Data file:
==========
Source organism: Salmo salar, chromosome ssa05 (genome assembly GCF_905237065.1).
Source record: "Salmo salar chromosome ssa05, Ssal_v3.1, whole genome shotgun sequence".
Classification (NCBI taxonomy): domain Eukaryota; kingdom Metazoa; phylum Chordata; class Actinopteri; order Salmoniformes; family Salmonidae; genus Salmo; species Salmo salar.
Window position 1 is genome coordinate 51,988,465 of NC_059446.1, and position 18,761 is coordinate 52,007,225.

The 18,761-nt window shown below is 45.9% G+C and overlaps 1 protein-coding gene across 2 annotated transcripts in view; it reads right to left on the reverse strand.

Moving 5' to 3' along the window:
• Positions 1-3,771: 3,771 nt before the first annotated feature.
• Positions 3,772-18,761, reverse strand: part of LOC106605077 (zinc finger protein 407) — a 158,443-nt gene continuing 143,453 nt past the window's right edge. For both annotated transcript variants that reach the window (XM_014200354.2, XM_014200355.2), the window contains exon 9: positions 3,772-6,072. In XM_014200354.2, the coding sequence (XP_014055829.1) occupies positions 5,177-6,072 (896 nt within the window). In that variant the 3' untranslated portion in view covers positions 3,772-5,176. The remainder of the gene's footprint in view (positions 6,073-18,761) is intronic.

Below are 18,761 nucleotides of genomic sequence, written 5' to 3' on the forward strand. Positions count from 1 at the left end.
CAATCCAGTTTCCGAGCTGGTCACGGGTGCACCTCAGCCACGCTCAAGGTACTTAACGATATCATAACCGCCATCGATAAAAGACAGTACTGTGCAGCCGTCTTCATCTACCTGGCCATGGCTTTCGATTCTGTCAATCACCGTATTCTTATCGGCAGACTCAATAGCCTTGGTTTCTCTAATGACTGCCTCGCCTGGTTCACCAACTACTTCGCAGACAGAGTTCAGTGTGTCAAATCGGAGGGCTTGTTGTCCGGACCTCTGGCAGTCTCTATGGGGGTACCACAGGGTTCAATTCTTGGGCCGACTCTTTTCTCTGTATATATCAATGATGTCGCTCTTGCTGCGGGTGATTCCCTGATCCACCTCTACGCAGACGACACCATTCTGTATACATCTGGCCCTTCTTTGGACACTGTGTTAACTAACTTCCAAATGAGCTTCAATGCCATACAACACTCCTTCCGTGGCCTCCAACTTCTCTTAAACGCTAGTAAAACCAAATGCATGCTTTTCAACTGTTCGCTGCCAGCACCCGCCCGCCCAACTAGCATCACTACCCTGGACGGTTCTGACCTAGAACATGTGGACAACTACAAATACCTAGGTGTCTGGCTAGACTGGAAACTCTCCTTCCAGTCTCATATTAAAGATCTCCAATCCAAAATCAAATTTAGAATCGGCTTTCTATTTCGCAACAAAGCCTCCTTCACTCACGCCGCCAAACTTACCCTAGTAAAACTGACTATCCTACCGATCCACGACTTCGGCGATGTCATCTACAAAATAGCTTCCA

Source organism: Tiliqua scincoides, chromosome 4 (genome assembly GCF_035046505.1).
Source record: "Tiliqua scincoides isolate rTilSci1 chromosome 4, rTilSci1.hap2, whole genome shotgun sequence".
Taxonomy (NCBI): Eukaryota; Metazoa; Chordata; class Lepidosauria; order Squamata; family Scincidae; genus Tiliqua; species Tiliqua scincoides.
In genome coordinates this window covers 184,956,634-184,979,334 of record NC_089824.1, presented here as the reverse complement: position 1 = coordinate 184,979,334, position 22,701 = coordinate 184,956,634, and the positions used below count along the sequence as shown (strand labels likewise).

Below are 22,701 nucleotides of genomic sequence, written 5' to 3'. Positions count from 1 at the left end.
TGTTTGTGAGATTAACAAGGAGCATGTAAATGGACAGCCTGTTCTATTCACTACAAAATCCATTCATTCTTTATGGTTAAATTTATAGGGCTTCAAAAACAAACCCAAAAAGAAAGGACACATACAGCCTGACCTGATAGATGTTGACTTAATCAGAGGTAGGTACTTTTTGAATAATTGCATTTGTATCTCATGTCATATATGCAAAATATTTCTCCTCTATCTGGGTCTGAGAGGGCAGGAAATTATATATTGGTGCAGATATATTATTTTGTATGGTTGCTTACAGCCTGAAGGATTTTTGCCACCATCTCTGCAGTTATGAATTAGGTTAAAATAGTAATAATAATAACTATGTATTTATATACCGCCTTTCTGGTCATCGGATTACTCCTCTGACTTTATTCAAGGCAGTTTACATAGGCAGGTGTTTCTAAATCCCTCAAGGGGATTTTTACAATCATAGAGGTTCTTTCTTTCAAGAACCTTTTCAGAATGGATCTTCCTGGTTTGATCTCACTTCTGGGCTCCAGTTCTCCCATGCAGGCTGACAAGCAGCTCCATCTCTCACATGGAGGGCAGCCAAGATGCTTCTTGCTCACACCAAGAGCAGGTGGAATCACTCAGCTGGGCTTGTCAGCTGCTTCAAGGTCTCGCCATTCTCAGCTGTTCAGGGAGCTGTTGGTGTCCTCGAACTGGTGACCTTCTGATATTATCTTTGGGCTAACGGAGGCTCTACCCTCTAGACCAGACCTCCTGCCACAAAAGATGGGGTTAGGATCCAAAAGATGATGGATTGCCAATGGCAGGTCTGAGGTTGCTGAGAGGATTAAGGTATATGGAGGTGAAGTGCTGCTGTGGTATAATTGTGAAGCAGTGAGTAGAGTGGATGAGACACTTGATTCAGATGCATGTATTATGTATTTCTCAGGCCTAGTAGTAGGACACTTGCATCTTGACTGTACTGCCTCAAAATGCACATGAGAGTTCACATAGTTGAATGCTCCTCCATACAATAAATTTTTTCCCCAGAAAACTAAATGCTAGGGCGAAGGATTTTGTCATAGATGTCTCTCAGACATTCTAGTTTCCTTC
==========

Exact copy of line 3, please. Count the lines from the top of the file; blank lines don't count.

Classification (NCBI taxonomy): domain Eukaryota; kingdom Metazoa; phylum Chordata; class Actinopteri; order Salmoniformes; family Salmonidae; genus Salmo; species Salmo salar.